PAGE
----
In this important and pioneering book Frederick Newmeyer takes on the question of language variety. He considers why some language types are impossible and why some grammatical features are more common than others. The task of trying to explain typological variation among languages has been mainly undertaken by functionally-oriented linguists. Generative grammarians entering the field of typology in the 1980s put forward the idea that cross-linguistic differences could be explained by linguistic parameters within Universal Grammar, whose operation might vary from language to language. Unfortunately, this way of looking at variation turned out to be much less successful than had been hoped for. Professor Newmeyer's alternative to parameters combines leading ideas from functionalist and formalist approaches which in the past have been considered incompatible. He throws fresh light on language typology and variation, and provides new insights into the principles of Universal The book is written in a clear, readable style and will be readily understood by anyone with a couple of years' study of linguistics. It will interest a wide range of scholars and students of language, including typologists, historical linguists, and theorists of every shade.
Direct object omission is a general occurrence, observed in varying degrees across the world's languages. The expression of verbal transitivity in small children begins with the regular use of verbs without their object, even where object omissions are illicit in the ambient language. Grounded in generative grammar and learnability theory, this book presents a comprehensive view of experimental approaches to object acquisition, and is the first to examine how children rely on the lexical, structural and pragmatic components to unravel the system. The results presented lead to the hypothesis that missing objects in child language should not be seen as a deficit but as a continuous process of knowledge integration. The book argues for a new model of how this aspect of grammar is innately represented from birth. Ideal reading for advanced students and researchers in language acquisition and syntactic theory, the book's opening and closing chapters are also suitable for non-specialist readers.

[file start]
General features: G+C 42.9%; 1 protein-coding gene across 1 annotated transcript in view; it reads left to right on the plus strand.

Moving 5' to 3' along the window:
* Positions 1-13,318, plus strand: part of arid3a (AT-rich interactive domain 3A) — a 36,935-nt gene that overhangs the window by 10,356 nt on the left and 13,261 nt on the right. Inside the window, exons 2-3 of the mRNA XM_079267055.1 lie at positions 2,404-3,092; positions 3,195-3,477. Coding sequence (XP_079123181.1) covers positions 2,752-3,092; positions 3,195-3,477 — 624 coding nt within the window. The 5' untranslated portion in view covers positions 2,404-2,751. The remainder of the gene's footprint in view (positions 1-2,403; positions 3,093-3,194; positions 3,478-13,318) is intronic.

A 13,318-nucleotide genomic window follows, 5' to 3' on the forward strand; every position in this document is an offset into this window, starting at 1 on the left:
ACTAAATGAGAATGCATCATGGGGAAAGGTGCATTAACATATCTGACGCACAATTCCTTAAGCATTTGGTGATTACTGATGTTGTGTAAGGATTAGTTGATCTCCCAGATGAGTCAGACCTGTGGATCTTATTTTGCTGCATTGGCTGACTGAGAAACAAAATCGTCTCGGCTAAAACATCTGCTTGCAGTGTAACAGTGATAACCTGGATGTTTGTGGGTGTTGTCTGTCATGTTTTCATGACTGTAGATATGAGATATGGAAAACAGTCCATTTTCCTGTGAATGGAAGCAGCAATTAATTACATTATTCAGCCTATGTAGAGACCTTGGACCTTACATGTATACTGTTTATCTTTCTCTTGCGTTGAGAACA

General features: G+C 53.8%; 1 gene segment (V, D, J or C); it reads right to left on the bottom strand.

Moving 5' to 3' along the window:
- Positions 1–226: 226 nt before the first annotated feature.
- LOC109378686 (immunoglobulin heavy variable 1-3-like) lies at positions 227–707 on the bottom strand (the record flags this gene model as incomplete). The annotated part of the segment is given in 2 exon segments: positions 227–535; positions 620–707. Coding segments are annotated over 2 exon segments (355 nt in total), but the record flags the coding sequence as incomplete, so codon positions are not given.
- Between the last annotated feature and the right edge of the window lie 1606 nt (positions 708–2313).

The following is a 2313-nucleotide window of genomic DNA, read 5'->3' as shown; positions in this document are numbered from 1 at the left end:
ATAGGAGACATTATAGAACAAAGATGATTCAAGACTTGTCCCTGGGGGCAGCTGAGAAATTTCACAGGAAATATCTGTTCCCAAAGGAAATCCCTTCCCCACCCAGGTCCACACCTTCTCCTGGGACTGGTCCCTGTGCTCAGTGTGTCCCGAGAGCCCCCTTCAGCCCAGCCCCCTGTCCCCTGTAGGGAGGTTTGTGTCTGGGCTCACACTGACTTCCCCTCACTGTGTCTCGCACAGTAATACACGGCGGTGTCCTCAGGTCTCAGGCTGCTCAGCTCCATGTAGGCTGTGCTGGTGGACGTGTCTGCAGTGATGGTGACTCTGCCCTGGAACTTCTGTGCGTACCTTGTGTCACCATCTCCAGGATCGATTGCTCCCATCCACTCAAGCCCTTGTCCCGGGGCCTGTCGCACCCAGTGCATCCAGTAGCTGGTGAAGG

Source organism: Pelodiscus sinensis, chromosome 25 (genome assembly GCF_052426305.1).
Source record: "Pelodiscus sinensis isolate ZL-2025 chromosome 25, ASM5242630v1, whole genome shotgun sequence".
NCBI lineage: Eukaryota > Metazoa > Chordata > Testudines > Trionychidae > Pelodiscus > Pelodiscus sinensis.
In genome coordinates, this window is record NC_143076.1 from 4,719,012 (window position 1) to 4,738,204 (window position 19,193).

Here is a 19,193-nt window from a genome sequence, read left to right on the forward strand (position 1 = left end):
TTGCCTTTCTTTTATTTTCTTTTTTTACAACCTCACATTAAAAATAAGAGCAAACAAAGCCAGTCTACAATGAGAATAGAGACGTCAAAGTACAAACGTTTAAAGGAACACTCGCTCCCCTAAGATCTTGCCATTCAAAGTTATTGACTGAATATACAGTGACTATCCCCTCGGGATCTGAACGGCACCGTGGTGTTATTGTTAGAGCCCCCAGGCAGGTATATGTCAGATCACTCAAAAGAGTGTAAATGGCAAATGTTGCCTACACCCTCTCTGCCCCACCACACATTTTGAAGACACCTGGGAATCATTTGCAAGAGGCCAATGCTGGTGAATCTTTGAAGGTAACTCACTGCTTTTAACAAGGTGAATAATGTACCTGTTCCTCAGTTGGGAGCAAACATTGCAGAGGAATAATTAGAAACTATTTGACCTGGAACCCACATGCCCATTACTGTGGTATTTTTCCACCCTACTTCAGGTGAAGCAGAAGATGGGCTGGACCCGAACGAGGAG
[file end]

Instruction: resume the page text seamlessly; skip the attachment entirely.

Where is the locus of language variation? In the grammar, outside the grammar or somewhere in between? Taking up the debate between system- and usage-based approaches, this volume provides new discussions of fundamental issues of language variation. It includes several highly insightful theoretical contributions as well as innovative empirical studies considering different types of data, the role of priming in language change and rare phenomena.
The book presents new and stimulating approaches to the study of language evolution and considers their implications for future research. Leading scholars from linguistics, primatology, anthroplogy, and cognitive science consider how language evolution can be understood by means of inference from the study of linked or analogous phenomena in language, animal behaviour, genetics, neurology, culture, and biology. In their introduction the editors show how these approaches can be interrelated and deployed together through their use of comparable forms of inference and the similar conditions they place on the use of evidence. The Evolutionary Emergence of Language will interest everyone concerned with this intriguing and important subject, including those in linguistics, biology, anthropology, archaeology, neurology, and cognitive science.